struggle within Islam
Iran: resistance grows as death toll tops 500
The independent Human Rights Activists News Agency (HRANA) on Jan. 16 released statistics finding that 522 protestors, including 70 children and youths, have been killed in Iran since the start of the national uprising in September. Authorities have arrested 19,400 people, including 168 children and youths. Of those detained, 110 are "under impending threat" of a death sentence. Four protestors have already been executed. Human Rights Watch additionally reported that authorities have fired assault rifles on protestors, and have subjected those in detention to torture, mistreatment and sexual abuse. (Jurist)
Podcast: paradoxes of Moorish American identity
In Episode 157 of the CounterVortex podcast, Bill Weinberg discusses the seemingly obscure subculture of Moorish Science, which has had a greater influence than is generally recognized today, as an important precursor to the Black Muslim movement. The doctrine, first propagated over a century ago by the Prophet Noble Drew Ali, holds that there was in ancient times a great Moorish civilization that prospered on both sides of the Atlantic, in North Africa but also in North America, and that Black Americans are in fact Moors and the inheritors of this legacy. Contrary to official histories, Moorish Science holds that not all Black folk in the Americas are descendants of those brought over in the Middle Passage, but also of Moors who were already in America in pre-Columbian times. The book The Aliites: Race & Law in the Religions of Noble Drew Ali by Spencer Dew sheds new light on surviving exponents of this movement, including the Moorish Science Temple of America, the Moorish American National Republic, the Washitaw Empire, and the Murakush Caliphate of Amexem.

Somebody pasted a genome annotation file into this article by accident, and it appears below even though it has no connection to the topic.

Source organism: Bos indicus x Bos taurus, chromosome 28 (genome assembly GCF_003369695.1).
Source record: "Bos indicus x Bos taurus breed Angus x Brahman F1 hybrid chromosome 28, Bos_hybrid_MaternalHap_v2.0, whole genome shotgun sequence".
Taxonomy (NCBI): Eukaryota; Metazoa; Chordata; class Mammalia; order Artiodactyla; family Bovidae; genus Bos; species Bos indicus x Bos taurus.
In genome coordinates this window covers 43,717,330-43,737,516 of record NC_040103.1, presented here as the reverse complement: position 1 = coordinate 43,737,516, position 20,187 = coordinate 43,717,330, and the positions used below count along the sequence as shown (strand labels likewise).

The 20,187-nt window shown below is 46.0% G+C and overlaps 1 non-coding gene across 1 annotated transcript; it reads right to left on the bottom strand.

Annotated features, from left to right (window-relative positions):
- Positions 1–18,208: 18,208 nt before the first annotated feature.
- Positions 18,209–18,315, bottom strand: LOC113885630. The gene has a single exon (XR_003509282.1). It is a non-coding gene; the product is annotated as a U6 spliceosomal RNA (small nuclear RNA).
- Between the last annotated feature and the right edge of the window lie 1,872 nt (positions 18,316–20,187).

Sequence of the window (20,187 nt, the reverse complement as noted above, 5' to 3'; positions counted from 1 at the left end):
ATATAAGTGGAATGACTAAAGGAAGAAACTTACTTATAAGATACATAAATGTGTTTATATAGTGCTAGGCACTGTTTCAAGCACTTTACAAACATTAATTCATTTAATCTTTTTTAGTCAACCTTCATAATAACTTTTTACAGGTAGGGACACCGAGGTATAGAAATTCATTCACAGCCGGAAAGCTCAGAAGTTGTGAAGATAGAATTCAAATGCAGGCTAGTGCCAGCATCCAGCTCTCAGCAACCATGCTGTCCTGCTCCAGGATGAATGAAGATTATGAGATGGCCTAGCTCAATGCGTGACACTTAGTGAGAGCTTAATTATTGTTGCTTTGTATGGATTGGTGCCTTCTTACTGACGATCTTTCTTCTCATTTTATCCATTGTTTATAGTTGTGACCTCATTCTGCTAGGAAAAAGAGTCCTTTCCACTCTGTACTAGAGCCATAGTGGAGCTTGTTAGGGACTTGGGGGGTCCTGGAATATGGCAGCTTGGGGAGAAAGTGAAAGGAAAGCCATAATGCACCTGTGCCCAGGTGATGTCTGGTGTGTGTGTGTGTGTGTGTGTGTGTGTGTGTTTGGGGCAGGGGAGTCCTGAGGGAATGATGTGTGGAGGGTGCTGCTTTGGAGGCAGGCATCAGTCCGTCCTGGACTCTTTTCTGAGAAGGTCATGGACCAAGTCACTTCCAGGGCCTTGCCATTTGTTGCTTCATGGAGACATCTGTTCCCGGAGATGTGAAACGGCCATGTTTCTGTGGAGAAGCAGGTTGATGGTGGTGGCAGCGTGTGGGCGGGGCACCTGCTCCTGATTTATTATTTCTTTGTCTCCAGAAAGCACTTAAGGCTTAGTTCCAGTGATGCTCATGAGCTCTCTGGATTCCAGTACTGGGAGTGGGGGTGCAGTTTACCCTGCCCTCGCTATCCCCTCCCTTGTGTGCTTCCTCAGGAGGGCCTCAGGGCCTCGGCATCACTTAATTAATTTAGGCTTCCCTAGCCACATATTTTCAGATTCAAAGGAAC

The Yezidis, 'esotericism' and the global struggle
In Episode 156 of the CounterVortex podcast, Bill Weinberg discusses Peter Lamborn Wilson's last book, Peacock Angel: The Esoteric Tradition of the Yezidis. One of the persecuted minorities of Iraq, the Yezidis are related to the indigenous Gnostics of the Middle East such as the Mandeans. But Wilson interprets the "esoteric" tradition of the Yezidis as an antinomian form of Adawiyya sufism with roots in pre-Islamic "paganism." Melek Taus, the Peacock Angel, the divine being revered by the Yezidis as Lord of This World, is foremost among a pantheon that ultimately traces back to the Indo-European gods. Wilson conceives this as a conscious resistance to authoritarianism, orthodoxy and monotheism—which has won the Yezidis harsh persecution over the centuries. They were targeted for genocide along with the Armenians by Ottoman authorities in World War I—and more recently at the hands of ISIS. They are still fighting for cultural survival and facing the threat of extinction today. Weinberg elaborates on the paradox of militant mysticism and what it means for the contemporary world, with examples of "heretical" Gnostic sects from the Balkan labyrinth. Listen on SoundCloud or via Patreon.
Afghanistan: aid operations hit by anti-women decree
Several international aid organizations have suspended their work in Afghanistan in response to a new Taliban edict barring Afghan women from working with any local or foreign NGO until further notice, while the UN is urging the "Islamic Emirate" to reverse its decision. The Afghan Ministry of Economy issued the order on Dec. 24, warning that any organization that fails to comply will have their licence to operate in the nation revoked.
Iran: oppose death penalty for detained protesters